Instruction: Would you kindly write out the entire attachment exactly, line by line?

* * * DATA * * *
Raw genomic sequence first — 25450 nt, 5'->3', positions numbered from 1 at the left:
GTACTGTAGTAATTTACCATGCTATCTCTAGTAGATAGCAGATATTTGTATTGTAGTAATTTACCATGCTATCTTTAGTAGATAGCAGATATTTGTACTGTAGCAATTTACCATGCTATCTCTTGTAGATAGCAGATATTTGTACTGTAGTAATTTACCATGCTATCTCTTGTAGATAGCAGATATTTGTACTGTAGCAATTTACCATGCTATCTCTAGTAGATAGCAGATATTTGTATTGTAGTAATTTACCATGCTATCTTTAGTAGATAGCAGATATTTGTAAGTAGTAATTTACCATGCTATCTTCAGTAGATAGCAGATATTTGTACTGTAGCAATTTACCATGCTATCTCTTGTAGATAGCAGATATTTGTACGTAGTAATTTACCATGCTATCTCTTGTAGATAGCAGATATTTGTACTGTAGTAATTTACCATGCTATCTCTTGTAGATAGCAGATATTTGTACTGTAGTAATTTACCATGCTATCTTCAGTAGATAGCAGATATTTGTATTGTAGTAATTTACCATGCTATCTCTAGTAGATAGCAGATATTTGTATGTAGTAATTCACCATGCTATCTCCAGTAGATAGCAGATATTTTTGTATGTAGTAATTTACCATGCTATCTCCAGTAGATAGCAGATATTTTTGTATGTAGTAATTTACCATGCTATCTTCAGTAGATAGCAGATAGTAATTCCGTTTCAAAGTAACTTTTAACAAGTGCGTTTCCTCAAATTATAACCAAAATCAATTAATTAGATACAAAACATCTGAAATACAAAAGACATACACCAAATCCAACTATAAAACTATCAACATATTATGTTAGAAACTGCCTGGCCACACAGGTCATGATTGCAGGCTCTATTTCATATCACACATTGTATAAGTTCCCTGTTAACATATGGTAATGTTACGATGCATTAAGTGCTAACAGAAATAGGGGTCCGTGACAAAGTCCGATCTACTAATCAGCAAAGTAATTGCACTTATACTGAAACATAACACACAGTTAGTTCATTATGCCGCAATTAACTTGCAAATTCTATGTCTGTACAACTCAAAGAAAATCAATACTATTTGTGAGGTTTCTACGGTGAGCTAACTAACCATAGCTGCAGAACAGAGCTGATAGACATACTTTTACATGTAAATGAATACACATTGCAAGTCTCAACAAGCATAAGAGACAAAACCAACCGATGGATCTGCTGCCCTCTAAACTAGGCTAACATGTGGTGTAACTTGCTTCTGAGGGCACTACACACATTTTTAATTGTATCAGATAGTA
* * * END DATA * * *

Raw genomic sequence first — 25450 nt, 5'->3', positions numbered from 1 at the left:
GTACTGTAGTAATTTACCATGCTATCTCTAGTAGATAGCAGATATTTGTATTGTAGTAATTTACCATGCTATCTTTAGTAGATAGCAGATATTTGTACTGTAGCAATTTACCATGCTATCTCTTGTAGATAGCAGATATTTGTACTGTAGTAATTTACCATGCTATCTCTTGTAGATAGCAGATATTTGTACTGTAGCAATTTACCATGCTATCTCTAGTAGATAGCAGATATTTGTATTGTAGTAATTTACCATGCTATCTTTAGTAGATAGCAGATATTTGTAAGTAGTAATTTACCATGCTATCTTCAGTAGATAGCAGATATTTGTACTGTAGCAATTTACCATGCTATCTCTTGTAGATAGCAGATATTTGTACGTAGTAATTTACCATGCTATCTCTTGTAGATAGCAGATATTTGTACTGTAGTAATTTACCATGCTATCTCTTGTAGATAGCAGATATTTGTACTGTAGTAATTTACCATGCTATCTTCAGTAGATAGCAGATATTTGTATTGTAGTAATTTACCATGCTATCTCTAGTAGATAGCAGATATTTGTATGTAGTAATTCACCATGCTATCTCCAGTAGATAGCAGATATTTTTGTATGTAGTAATTTACCATGCTATCTCCAGTAGATAGCAGATATTTTTGTATGTAGTAATTTACCATGCTATCTTCAGTAGATAGCAGATAGTAATTCCGTTTCAAAGTAACTTTTAACAAGTGCGTTTCCTCAAATTATAACCAAAATCAATTAATTAGATACAAAACATCTGAAATACAAAAGACATACACCAAATCCAACTATAAAACTATCAACATATTATGTTAGAAACTGCCTGGCCACACAGGTCATGATTGCAGGCTCTATTTCATATCACACATTGTATAAGTTCCCTGTTAACATATGGTAATGTTACGATGCATTAAGTGCTAACAGAAATAGGGGTCCGTGACAAAGTCCGATCTACTAATCAGCAAAGTAATTGCACTTATACTGAAACATAACACACAGTTAGTTCATTATGCCGCAATTAACTTGCAAATTCTATGTCTGTACAACTCAAAGAAAATCAATACTATTTGTGAGGTTTCTACGGTGAGCTAACTAACCATAGCTGCAGAACAGAGCTGATAGACATACTTTTACATGTAAATGAATACACATTGCAAGTCTCAACAAGCATAAGAGACAAAACCAACCGATGGATCTGCTGCCCTCTAAACTAGGCTAACATGTGGTGTAACTTGCTTCTGAGGGCACTACACACATTTTTAATTGTATCAGATAGTA